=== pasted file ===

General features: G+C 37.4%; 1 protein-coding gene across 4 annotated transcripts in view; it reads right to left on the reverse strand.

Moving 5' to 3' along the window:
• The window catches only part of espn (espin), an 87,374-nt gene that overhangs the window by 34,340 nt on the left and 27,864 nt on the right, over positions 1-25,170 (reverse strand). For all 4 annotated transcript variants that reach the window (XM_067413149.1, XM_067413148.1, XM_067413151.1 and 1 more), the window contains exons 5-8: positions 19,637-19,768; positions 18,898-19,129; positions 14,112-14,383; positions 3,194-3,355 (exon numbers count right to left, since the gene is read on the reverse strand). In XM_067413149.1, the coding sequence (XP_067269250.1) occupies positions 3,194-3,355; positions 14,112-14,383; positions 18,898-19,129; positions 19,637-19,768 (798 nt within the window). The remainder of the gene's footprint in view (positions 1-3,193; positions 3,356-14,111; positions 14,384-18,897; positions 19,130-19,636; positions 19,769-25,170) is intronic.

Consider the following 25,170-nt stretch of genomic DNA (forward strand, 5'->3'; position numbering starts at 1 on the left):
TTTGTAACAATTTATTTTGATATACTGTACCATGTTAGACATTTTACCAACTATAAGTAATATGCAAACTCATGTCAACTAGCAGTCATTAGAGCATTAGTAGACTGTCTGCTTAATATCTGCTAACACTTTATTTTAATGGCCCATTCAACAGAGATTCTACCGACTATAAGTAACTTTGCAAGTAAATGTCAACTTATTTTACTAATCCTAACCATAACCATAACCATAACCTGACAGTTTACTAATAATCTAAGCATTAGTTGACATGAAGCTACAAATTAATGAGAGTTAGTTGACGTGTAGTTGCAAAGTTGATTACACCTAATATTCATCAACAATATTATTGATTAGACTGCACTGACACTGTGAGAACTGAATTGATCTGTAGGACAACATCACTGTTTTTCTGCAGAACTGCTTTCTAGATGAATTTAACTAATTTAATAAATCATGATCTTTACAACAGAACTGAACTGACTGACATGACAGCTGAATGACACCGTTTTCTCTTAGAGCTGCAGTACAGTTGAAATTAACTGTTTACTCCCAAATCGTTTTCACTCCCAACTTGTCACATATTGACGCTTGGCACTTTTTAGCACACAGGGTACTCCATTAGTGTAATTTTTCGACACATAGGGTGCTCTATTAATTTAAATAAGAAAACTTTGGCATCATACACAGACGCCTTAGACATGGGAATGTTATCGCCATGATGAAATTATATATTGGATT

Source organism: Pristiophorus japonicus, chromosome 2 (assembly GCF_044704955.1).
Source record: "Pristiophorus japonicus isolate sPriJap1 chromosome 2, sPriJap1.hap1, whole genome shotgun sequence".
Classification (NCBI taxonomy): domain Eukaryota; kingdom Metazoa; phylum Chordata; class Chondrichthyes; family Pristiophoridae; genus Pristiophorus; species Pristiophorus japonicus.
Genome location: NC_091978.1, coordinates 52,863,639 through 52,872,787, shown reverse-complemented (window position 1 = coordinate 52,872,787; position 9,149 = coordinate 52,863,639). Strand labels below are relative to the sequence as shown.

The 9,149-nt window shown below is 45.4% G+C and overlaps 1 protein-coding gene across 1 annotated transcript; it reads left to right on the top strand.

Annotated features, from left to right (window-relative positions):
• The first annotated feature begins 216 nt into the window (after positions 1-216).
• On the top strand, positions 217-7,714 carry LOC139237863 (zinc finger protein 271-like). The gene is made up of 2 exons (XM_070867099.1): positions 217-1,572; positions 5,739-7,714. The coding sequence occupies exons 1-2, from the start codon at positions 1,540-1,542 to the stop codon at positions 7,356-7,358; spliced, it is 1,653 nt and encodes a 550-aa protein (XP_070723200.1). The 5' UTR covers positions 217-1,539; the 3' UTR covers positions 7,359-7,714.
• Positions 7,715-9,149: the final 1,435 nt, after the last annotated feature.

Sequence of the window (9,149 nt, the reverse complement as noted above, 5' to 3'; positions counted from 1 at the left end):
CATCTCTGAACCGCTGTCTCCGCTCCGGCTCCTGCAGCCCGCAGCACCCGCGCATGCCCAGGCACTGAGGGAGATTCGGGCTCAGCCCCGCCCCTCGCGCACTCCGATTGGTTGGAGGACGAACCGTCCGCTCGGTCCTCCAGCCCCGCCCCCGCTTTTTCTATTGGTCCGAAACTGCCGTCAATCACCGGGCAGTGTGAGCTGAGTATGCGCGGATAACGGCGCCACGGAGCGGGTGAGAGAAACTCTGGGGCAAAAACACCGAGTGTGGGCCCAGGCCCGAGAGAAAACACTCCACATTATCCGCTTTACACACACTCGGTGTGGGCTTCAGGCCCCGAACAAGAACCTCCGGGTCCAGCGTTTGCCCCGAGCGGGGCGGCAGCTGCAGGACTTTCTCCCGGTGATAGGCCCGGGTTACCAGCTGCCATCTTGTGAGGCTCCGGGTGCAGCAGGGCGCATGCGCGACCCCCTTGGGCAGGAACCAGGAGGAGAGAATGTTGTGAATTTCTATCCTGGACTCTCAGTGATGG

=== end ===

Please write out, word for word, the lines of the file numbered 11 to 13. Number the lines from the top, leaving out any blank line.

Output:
Annotated features, from left to right (window-relative positions):
• The first annotated feature begins 216 nt into the window (after positions 1-216).
• On the top strand, positions 217-7,714 carry LOC139237863 (zinc finger protein 271-like). The gene is made up of 2 exons (XM_070867099.1): positions 217-1,572; positions 5,739-7,714. The coding sequence occupies exons 1-2, from the start codon at positions 1,540-1,542 to the stop codon at positions 7,356-7,358; spliced, it is 1,653 nt and encodes a 550-aa protein (XP_070723200.1). The 5' UTR covers positions 217-1,539; the 3' UTR covers positions 7,359-7,714.